While this story indicates that Boeing would bring a bit of its outsourced manufacture back in house, there would be no fundamental rethink, merely an effort to fine tune. And yours truly has strong suspicions as to why Boeing would not consider a more serious rollback of its troubled outsourcing strategy. It’s not as if this were due to competitive cost pressures (more on that soon). As one colleague pointed out, it was not as if Boeing’s big competitor, Airbus, was a lean and mean company (although aerocraft profits are to a degree a function of how many planes of a particular model you sell; there appear to be meaningful scale factors at that level). Not only does Airbus have to contend with an allegedly well-paid and hard to fire work force, but production of its components is divvied among countries in its consortium, creating a supply chain not optimized for cost. Yet Boeing acted as if it needed to squeeze on costs to compete with Airbus?
Upper management ego was probably a factor; as we see on an almost daily basis, big dogs double down rather than be seen as admitting error. But featly to Wall Street was likely an even bigger factor. I know executives in other industries who have said the case for their company to outsource was not strong. They could have achieved the same margins at lower risk by improving manufacturing processes, such as their implementation of just-in-time. But their stock was sure to rise if they started outsourcing.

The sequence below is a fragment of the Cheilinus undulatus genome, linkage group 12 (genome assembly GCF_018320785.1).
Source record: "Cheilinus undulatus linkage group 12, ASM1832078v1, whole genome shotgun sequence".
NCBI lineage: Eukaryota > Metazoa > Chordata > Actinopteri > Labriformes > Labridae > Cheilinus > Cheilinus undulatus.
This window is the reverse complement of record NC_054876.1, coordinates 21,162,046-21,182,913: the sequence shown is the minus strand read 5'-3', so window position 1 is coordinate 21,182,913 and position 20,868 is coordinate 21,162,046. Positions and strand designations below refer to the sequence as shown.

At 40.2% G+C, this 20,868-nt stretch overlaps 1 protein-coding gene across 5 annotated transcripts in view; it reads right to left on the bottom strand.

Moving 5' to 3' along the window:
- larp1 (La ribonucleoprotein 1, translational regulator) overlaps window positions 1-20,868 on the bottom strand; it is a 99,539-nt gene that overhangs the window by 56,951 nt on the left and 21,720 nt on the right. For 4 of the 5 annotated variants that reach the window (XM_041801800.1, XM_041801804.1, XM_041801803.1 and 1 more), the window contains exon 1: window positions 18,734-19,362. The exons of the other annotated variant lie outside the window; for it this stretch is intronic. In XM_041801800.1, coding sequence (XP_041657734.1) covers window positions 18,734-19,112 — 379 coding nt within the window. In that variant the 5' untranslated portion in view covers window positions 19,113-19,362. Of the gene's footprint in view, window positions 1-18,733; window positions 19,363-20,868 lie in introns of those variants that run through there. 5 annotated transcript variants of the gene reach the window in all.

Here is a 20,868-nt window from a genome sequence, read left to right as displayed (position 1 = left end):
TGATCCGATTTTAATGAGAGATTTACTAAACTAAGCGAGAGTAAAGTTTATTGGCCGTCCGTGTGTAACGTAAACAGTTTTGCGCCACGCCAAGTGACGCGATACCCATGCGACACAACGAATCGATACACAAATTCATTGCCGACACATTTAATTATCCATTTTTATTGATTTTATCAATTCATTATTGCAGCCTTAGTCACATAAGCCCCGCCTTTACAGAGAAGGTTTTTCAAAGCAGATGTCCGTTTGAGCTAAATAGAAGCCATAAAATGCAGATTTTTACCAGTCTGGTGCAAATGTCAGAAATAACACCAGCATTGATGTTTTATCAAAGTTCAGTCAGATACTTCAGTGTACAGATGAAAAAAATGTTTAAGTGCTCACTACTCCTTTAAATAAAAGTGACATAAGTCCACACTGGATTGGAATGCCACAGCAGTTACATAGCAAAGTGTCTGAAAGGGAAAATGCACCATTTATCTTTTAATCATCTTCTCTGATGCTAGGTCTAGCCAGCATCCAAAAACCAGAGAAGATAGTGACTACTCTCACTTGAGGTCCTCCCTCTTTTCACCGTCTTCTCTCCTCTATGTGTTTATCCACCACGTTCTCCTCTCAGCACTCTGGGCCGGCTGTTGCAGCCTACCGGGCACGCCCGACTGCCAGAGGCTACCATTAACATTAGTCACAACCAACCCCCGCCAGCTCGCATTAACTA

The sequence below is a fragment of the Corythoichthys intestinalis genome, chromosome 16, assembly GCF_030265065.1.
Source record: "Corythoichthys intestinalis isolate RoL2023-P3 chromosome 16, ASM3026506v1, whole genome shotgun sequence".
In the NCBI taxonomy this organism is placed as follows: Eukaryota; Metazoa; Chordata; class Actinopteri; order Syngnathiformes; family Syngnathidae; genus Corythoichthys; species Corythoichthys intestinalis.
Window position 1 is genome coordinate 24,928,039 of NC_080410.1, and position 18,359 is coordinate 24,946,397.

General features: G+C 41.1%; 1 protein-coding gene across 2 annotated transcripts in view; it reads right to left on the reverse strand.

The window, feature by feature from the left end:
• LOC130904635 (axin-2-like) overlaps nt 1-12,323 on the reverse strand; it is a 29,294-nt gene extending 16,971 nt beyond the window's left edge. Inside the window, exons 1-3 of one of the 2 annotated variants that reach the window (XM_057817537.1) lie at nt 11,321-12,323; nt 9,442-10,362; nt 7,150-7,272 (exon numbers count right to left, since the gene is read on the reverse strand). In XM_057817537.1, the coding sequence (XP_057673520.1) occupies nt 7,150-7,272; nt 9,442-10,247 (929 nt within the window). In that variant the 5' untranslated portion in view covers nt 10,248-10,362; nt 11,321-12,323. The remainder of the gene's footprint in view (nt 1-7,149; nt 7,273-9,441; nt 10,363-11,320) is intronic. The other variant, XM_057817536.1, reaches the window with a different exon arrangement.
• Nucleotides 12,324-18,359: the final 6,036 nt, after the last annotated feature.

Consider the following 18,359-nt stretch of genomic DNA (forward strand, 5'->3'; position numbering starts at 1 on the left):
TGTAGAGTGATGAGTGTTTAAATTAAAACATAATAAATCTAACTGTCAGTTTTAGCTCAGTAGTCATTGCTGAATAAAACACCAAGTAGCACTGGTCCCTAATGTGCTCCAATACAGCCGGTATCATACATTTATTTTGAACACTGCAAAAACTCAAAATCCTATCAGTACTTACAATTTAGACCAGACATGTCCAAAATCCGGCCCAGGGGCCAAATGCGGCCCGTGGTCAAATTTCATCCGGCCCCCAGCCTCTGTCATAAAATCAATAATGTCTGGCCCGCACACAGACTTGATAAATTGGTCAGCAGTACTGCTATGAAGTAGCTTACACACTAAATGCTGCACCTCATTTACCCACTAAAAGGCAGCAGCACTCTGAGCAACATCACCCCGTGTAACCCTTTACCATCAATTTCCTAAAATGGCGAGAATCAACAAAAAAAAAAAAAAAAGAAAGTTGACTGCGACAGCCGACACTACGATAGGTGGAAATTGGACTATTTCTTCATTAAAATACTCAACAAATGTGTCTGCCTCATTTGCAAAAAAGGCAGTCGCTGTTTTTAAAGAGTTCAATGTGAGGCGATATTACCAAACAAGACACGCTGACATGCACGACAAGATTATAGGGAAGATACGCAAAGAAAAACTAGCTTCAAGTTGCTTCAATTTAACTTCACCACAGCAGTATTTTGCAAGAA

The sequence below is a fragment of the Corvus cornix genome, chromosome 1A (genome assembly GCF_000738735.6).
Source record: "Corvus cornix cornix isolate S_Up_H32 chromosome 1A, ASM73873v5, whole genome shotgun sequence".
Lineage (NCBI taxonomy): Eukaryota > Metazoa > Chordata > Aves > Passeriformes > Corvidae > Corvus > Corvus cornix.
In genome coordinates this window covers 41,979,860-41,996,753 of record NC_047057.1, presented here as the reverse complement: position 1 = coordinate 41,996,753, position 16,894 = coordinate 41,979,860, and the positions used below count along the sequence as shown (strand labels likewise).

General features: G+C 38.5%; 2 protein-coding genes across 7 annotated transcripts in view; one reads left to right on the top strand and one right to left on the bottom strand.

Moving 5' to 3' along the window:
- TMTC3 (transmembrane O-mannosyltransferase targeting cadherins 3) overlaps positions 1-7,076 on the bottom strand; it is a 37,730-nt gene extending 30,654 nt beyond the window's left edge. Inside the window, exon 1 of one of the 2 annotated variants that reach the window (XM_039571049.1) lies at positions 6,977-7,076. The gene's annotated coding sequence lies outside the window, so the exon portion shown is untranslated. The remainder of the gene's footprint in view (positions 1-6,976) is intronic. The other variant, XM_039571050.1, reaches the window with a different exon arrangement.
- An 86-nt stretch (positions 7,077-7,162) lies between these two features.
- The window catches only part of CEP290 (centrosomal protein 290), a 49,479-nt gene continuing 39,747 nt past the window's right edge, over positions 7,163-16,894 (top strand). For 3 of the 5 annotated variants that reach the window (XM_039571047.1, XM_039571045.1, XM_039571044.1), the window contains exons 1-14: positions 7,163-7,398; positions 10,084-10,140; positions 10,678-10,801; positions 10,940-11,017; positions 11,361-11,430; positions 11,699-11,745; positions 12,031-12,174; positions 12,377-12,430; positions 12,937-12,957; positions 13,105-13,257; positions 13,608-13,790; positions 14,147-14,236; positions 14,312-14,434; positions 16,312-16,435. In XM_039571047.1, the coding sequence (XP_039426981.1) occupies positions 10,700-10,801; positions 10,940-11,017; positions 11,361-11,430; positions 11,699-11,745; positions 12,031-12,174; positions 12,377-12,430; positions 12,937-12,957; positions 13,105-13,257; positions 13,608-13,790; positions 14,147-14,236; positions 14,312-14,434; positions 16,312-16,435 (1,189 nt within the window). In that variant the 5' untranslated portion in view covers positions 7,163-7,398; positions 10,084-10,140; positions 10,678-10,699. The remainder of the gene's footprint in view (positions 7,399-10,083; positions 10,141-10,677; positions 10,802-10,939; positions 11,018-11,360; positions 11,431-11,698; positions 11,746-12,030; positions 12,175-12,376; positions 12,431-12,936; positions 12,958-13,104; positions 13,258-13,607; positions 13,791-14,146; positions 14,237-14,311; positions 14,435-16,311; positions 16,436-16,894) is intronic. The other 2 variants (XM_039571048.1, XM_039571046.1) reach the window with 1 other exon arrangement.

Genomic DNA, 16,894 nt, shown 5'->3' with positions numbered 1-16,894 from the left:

To simplify the history for the purpose of getting to the choices Boeing faces now, another critical set of decisions involved the 737. It has been a widly successful model, the first aircraft ever to get over 10,000 orders after its third redesign, the so-called Next Generation. But it is also a 1967 design that Boeing has kept tweaking to keep up with market demands and competitive pressure. As a CNN story explains, by 2012, even with its considerable success, the 737 was already looking long in tooth in 2012 and Boeing was feeling the hot breath of the Airbus 320 on its neck. But rather than design a new plane, Boeing decided to wring more life out of the 737. The MCAS debacle came straight out of this choice. From CNN:
The Boeing 737 Max was announced in 2011, the fourth generation of the aircraft.
“Boeing needed to combat what Airbus were doing with the A320neo, a version of the plane with a new engine that was quite substantially more fuel efficient,” says Simons.